The Power of Talking; breaking mental health stigma

(I’m living life on the edge right now trying to type this out before my laptop restarts for yet another Windows update).

I met up with a friend today, spontaneously, but messaging her and asking if she wanted to meet up was probably one of the best decisions I’ve made in a while. I think I wrote in this post, about how I haven’t been feeling at my best for some time and of how I started isolating myself from people, being trapped in my mind and quite honestly driving myself mad from overthinking. I made a promise to myself to get out of that phase, to interact more with my friends, to be more open and honest about my feelings, but since half term started, I’ve become more and more isolated and lonely and have just generally been feeling awful.

However today I decided to reach out to my friend, who I haven’t seen in quite a while, but for a moment I stopped overthinking that I wasn’t worthy of anyone’s time and sent her a message. When we met up, I didn’t want to pressure myself to talk about how I was feeling – even thought that’s why I wanted to see her, just to be able to talk to someone who has been by my side for a long time and who I trust – so I just said to myself that whatever happens, I must be honest. And I was. I almost had a breakdown in the middle of a park but we had some really deep conversations about overthinking and anxiety and social pressure, and I’m proud of myself for actually giving an honest answer when she asked how I was, instead of the usual “good, thanks”.

Through talking to each other, we discovered that we’d been going through similar things and we understood eachother, which really meant a lot. As I’m used to bottling up my emotions, the world can sometimes seem a little mad because I overthink so much that nothing makes sense in my head and eventually nothing makes sense in real life either. But talking, casually, about mental health whilst walking in the fresh air – and eventually over a box of chicken nuggets – made it seem normal and okay.

Some of the advice my friend was giving me really made me think. She can be very philosophical in her outlook on life, and although it probably won’t have as much as an impact once translated into my words, I want to try to share some of her insights in life here, so maybe it can help others too.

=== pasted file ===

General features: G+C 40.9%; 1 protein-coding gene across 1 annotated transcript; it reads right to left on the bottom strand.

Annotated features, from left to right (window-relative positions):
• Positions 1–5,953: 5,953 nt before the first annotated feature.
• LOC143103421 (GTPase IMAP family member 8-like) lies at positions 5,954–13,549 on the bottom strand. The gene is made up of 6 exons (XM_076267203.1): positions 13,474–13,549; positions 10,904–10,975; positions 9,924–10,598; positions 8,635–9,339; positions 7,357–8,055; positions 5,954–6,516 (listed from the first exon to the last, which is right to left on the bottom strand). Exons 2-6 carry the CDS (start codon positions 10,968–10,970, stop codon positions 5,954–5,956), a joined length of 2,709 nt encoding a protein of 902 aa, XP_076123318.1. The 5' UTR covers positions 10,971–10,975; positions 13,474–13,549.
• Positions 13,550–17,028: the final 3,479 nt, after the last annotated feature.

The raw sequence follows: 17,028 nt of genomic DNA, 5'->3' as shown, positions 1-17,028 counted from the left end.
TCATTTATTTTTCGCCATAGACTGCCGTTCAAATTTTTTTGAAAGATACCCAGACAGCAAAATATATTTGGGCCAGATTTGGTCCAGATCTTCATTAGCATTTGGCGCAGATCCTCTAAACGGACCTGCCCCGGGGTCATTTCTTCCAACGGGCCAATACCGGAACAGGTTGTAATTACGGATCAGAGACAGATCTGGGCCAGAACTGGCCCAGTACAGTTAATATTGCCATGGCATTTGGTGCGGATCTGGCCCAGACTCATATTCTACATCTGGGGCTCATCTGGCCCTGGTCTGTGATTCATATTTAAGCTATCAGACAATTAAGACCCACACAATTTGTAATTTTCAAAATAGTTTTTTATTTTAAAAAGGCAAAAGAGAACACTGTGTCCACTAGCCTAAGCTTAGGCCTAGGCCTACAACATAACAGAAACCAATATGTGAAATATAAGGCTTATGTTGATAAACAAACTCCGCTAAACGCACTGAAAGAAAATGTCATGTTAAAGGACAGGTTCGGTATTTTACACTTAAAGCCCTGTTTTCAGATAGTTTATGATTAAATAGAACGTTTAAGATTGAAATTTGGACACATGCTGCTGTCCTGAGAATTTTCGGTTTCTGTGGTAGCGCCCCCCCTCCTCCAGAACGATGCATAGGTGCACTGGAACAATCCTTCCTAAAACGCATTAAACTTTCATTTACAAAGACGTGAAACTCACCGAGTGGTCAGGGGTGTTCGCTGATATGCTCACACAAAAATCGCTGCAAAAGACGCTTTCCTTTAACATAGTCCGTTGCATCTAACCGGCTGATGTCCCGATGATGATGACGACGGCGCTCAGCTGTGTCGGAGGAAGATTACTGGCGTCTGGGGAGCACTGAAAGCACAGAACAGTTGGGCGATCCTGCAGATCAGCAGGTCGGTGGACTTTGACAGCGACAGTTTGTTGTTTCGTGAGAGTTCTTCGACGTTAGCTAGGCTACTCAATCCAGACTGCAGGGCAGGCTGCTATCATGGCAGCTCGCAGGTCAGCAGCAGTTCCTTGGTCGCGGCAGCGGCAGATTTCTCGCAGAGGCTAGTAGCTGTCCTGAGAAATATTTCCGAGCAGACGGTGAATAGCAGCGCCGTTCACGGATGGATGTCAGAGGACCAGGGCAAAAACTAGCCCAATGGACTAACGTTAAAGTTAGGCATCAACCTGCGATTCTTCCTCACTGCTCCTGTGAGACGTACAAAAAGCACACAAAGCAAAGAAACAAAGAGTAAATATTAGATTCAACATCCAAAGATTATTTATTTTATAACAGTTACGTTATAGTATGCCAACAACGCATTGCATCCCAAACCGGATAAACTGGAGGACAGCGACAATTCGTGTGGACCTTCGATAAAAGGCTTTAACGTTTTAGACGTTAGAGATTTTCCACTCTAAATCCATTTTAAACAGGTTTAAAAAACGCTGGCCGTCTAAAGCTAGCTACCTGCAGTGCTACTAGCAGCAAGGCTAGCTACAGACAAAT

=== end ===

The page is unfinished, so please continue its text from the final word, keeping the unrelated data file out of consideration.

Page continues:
One thing we were talking about was the pressure of social media, because I explained how social media is becoming a huge source of overthinking for me. It’s the pressure of being constantly social, and active and talking to other people. This need to be constantly in touch with the virtual world can make us presume that if someone hasn’t replied to a message then they automatically don’t like us, don’t want be friends with us and don’t care about us anymore. This is becoming a big problem for me, because I almost constantly pick apart all my friendships based on people’s activity on social media – it’s a downward spiral, a trap. Sometimes if a friend doesn’t reply to a message, but I can see they have been active on social media, I will think that’s it, the friendship’s over, they don’t care about me anymore, I’m not worthy of anyone’s time, there’s no point contacting other friends stop because they won’t want to talk to me either, I’m just being annoying, none of my friends really like me and so on. It’s ridiculous that social media controls my emotions in such a destructive way, and that my friend – and probably many of you – could relate. Although it’s hard to avoid social media and the pressures that come with it in the world we are living in, I need to find a balance between real life and the virtual world to be free from this pressure. I do want to have social media in my life, because I have met some amazing people as a result of it, but I also want to live in the present and for social media to be a positive addition to my life, not a negative obstacle that holds me back.